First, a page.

WEST TOWN — Making Chicago's namesake street more friendly to pedestrians and bicyclists and overhauling the Chicago and Ashland avenues intersection are among the suggestions floated in a taxpayer-funded "Master Plan" for West Town.
Commissioned by the West Town Chamber of Commerce and the West Town Special Service Area taxpayer district No. 29, the 179-page "We are West Town" Master Plan was released last Friday night at a launch party attended by about 100 people at mHub, 965 W. Chicago Ave.
“The people of West Town voiced their opinions on how to shape the community,” Kara Salgado, executive director of the West Town Chamber of Commerce, said in a news release. “We’ve distilled the findings into Five Big Ideas that we think will translate to a brighter future.”
About a year in the making, the master plan process started last summer and included a series of public input meetings and three surveys taken by 1,046 respondents, according to the report.
Two interns from the University of Illinois Chicago, College of Urban Planning and Public Affairs were hired as a consultant team for the planning project. Another firm, PLACE Consulting, assisted with a portion of the report that examined West Town's small business climate.
Kace Wakem, a spokeswoman for the taxpayer district — which collects taxpayer dollars from commercial streets and spends it on neighborhood beautification, community grants, advertising to promote the area and other endeavors — told DNAinfo that the group spent $32,000 for the plan.
The plan is intended to strengthen the West Town business district over the next five years.
View the plan on its website, or scroll to the bottom of this story.
The suggestions are not set-in-stone projects, but rather intended to serve as a guideline for the group as it seeks to improve West Town in the future, Wakem said.
The report's "Big Idea 1" is "Let's make Chicago Avenue more pedestrian and bicyclist friendly."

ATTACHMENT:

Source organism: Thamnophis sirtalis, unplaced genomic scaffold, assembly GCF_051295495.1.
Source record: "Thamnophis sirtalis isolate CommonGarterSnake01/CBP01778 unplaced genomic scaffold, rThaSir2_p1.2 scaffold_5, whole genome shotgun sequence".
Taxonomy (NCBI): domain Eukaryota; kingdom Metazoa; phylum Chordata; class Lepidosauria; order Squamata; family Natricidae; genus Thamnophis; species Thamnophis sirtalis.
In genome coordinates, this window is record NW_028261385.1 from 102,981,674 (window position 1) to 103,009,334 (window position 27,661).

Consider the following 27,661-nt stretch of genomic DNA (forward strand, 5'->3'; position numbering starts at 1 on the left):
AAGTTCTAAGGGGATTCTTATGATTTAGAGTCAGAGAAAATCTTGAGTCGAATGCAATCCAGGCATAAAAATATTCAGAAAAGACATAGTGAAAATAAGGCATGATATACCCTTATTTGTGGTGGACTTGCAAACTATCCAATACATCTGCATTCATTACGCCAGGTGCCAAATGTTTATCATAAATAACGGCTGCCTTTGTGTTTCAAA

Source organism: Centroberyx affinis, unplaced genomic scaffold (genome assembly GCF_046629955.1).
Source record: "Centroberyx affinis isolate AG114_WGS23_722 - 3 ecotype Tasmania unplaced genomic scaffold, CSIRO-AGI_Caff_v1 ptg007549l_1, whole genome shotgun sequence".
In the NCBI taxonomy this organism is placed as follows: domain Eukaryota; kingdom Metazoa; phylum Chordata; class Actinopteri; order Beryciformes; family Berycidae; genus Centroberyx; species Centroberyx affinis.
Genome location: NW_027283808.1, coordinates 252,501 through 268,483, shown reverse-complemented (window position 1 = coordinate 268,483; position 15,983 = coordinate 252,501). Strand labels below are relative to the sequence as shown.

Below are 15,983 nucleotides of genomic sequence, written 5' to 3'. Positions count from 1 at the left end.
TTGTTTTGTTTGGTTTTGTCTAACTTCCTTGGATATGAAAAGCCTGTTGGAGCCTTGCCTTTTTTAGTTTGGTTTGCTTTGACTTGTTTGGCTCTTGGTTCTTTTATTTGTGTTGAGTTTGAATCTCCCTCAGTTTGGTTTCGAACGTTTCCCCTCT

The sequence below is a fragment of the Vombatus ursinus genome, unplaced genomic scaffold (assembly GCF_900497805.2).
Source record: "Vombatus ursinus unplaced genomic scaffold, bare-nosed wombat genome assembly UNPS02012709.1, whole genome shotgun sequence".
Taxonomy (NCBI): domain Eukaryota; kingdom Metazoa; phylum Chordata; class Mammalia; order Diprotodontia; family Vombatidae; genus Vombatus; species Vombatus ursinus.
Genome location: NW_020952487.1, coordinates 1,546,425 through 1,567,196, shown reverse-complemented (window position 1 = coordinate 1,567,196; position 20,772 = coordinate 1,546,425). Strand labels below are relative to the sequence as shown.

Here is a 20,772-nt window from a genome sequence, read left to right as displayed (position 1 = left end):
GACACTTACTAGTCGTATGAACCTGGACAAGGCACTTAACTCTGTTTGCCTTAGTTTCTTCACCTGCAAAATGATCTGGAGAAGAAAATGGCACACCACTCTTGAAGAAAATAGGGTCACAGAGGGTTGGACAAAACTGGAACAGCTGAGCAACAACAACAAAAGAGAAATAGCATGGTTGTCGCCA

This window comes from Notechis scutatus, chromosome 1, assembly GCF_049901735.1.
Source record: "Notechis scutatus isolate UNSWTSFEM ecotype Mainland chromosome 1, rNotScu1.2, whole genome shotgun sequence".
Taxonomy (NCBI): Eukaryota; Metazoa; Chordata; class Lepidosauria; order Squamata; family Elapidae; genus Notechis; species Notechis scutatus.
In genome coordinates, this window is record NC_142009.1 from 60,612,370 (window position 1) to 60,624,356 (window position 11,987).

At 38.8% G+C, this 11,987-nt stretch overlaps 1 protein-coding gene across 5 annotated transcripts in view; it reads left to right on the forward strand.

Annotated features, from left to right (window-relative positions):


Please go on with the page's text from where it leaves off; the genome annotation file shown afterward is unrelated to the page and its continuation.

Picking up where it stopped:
That idea suggests putting Chicago Avenue on a "road diet" that would remove a lane of car traffic on each side of the street, add east and west bike lanes and install a center turn lane.
Wakem said the road diet recommendation would be subject to feedback during upcoming outreach related to CDOT's "Complete Streets" initiative.
Wakem said the suggestion to reduce car lanes and add bike lanes stemmed from public outreach during the early Master Plan meetings last summer, plus a Complete Streets Chicago Avenue survey taken by 242 respondents, over half of whom were four times more likely to commute to work on Chicago Avenue by bike.
The specific location on Chicago Avenue of where the lane conversion would start and end would come from "further [to-be-planned] community meetings on the topic and discussions with CDOT on feasibility," Wakem said. The taxpayer district Chicago Avenue boundaries are Western to the west and Halsted to the east.
The report also finds that the Ashland and Chicago avenues intersection needs an overhaul.
Planners suggest widening the sidewalks for pedestrians and adding curb "bump outs" for areas where pedestrians cluster en masse.
The report's second "Big Idea" wants to make West Town leader in sustainability by combating flooding problems with native plant gardens.
Big Ideas 3 through 5 are "Let's Celebrate Our Character and Diversity," "Let's Cultivate Our Local Businesses" and "Let’s Make West Town a Hub for Art and the Creative Economy."
The district's taxpayers are located on Chicago Avenue between Western Avenue and Halsted Street; Milwaukee Avenue between Division and Erie; Ashland Avenue between Chicago and Division; Damen between Chicago and Huron; and Ogden Avenue from the Kennedy Expressway to just west of the Chicago River. The recently remapped West Town district has a 2017 budget of $688,424, according to Wakem.
View the 5-year Master Plan, below: